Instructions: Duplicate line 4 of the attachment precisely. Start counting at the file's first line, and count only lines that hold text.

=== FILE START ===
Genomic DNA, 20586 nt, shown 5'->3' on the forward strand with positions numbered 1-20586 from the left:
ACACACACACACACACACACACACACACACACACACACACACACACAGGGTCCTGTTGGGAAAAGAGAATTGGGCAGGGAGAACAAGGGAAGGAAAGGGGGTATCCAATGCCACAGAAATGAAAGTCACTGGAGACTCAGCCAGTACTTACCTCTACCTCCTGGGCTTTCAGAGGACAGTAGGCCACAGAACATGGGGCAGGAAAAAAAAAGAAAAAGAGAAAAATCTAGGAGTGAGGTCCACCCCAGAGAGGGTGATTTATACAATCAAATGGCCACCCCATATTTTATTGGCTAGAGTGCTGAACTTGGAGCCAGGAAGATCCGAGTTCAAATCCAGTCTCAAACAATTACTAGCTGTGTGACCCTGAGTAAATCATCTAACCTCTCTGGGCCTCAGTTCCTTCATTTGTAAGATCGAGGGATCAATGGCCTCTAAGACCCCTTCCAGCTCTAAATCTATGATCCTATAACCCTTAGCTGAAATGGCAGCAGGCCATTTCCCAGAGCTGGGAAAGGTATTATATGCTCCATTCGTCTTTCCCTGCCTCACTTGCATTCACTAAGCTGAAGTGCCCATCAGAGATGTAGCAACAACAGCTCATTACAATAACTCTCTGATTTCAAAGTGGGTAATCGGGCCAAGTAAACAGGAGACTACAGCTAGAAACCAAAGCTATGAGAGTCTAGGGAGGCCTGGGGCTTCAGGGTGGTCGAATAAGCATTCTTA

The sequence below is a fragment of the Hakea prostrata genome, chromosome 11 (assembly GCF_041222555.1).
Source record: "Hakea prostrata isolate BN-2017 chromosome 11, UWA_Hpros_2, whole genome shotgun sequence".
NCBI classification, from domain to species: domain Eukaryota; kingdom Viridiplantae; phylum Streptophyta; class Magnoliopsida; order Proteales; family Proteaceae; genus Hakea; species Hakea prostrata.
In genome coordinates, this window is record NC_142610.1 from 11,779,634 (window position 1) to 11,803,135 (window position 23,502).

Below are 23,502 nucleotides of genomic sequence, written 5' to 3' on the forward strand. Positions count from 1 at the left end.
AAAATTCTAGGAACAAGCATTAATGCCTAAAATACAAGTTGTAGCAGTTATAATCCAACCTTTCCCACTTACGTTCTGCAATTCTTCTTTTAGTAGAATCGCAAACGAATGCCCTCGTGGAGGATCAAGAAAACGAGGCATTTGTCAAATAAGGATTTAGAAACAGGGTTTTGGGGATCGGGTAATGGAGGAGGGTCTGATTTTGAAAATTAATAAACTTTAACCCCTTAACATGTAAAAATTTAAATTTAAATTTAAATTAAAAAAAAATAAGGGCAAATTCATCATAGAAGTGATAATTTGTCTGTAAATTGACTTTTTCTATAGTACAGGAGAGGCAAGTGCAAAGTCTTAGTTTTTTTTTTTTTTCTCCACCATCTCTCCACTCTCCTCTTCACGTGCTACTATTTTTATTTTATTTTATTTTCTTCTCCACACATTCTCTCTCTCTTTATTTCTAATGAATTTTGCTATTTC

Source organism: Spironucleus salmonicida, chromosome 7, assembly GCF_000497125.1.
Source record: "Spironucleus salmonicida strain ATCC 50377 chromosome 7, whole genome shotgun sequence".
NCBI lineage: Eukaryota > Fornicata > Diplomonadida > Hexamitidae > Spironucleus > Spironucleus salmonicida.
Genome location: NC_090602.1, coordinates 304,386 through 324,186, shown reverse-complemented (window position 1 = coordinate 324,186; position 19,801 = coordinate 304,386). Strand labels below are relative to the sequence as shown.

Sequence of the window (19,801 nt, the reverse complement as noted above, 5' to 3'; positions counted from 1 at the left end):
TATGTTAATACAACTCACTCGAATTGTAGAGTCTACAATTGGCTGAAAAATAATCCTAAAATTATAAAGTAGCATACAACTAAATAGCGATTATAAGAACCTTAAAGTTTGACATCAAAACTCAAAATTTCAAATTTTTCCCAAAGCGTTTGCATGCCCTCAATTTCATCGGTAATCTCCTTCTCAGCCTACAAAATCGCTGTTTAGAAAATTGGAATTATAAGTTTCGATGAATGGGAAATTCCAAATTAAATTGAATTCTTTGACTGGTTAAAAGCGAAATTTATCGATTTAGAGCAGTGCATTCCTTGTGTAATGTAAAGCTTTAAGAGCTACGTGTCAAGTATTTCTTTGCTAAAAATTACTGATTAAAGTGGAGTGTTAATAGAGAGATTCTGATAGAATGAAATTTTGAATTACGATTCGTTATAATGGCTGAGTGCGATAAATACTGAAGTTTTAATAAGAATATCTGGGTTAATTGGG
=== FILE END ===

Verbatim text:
Source record: "Hakea prostrata isolate BN-2017 chromosome 11, UWA_Hpros_2, whole genome shotgun sequence".